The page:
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Why Mars rover will be blasting its heat ray as it searches for life

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Nuclear-power-plant operators use similar technology as a kind of fuel gauge for the uranium-oxide fuel rods in commercial nuclear reactors. The rods' composition changes as they are used up, she explains. Archaeologists have used the technique to identify the composition of artifacts. Scrap-metal recyclers use it to identify the types of steel they receive. And security specialists are eying it as a tool that could help screen for explosives at airports and along US borders.

The technology was adapted for space missions by a team led by Los Alamos National Laboratory geochemist Roger Wiens, ChemCam's lead scientist. The Mars Science Laboratory's mission marks the instrument's maiden flight.

On Mars, ChemCam represents the Annie Oakley among the rover's science packages. It can place its powerful laser beam on a spot the size of a period on a printed page at 23 feet – farther in the lab, Dr. Dyar acknowledges, but for Mars, 23 feet will do.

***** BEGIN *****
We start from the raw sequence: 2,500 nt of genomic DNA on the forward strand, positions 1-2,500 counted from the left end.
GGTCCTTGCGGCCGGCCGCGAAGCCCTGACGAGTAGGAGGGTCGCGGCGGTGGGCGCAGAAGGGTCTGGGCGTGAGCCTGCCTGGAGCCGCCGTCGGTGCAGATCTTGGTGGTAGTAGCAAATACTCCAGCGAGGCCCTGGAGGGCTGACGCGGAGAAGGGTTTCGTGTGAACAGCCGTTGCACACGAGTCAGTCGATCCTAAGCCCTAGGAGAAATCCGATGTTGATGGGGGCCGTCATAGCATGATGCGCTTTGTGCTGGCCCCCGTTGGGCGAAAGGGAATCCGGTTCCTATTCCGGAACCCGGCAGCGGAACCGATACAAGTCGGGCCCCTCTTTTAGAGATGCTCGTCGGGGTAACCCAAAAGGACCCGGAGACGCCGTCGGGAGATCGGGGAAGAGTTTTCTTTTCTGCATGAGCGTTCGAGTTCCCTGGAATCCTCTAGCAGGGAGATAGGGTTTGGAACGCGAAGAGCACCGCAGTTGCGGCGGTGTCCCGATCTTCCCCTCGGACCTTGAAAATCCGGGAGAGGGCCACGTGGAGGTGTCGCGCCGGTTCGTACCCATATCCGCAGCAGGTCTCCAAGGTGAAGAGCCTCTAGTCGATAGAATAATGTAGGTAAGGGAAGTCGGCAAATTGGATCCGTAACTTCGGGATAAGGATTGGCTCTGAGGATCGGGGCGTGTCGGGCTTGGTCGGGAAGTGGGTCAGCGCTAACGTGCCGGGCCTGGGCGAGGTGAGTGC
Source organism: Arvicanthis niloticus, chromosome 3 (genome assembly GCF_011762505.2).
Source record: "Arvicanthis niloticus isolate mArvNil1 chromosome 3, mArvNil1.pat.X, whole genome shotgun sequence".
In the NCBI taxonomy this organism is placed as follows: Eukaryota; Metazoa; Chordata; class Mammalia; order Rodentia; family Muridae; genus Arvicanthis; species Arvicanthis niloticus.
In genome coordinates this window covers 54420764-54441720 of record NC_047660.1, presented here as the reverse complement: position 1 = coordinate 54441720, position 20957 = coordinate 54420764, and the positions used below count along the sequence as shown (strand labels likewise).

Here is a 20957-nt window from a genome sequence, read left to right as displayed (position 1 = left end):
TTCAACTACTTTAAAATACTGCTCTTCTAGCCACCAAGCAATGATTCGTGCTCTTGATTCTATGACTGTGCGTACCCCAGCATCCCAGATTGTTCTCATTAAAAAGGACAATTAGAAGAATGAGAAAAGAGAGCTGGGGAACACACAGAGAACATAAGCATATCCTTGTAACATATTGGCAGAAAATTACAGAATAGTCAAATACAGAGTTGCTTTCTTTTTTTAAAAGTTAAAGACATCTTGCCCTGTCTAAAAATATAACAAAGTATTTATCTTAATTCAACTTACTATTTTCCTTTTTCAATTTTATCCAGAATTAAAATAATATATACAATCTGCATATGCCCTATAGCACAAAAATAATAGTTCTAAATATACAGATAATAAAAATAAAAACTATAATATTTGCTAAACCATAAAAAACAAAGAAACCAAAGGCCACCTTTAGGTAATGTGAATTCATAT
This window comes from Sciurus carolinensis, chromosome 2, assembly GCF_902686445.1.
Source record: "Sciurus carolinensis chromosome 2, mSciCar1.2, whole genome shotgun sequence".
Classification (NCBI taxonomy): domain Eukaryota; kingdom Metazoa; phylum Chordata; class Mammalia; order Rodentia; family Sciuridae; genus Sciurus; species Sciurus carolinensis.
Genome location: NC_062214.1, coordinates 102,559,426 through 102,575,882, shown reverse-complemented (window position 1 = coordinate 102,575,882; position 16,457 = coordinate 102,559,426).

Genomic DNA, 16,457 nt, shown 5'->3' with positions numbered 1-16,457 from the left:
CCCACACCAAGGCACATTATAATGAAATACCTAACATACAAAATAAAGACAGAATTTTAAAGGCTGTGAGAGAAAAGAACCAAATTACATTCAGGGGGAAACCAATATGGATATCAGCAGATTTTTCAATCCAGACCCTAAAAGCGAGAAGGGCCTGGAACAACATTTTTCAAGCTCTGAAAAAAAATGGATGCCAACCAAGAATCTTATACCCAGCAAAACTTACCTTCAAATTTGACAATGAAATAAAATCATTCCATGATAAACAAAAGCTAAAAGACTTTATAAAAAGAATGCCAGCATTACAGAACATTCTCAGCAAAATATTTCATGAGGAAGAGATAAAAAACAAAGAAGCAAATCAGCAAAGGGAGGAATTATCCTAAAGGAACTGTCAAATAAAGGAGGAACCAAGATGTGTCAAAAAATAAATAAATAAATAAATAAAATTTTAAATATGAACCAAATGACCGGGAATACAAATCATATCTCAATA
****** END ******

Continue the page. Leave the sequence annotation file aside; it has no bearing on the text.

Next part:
The beam plants 1-million-watt pulses on the spot for about five-billionths of a second each, heating the rock or dust it encounters to more than 3,500 degrees Fahrenheit, vaporizing the material.

From a hypothetical Martian's standpoint, the beam's encounter with rock looks like the spark from a butane barbecue lighter. But the spectrum from that tiny bit of light carries an enormous amount of information about the types of atoms present in the material vaporized and their relative abundance.

Indeed, the device is the only one aboard the rover that can identify atoms across the entire periodic table of elements, giving researchers more opportunity to test the makeup of rock types they didn't anticipate finding.

By comparing the results ChemCam delivers from Mars with the spectra of up to 2,000 so-called calibration samples on Earth, researchers will be able to identify the rocks and minerals ChemCam zaps.

And if the rock of interest is covered with dust? No worries. A series of pulses from ChemCam's laser becomes the high-tech whisk broom that exposes the rock surface scientists really want to analyze.

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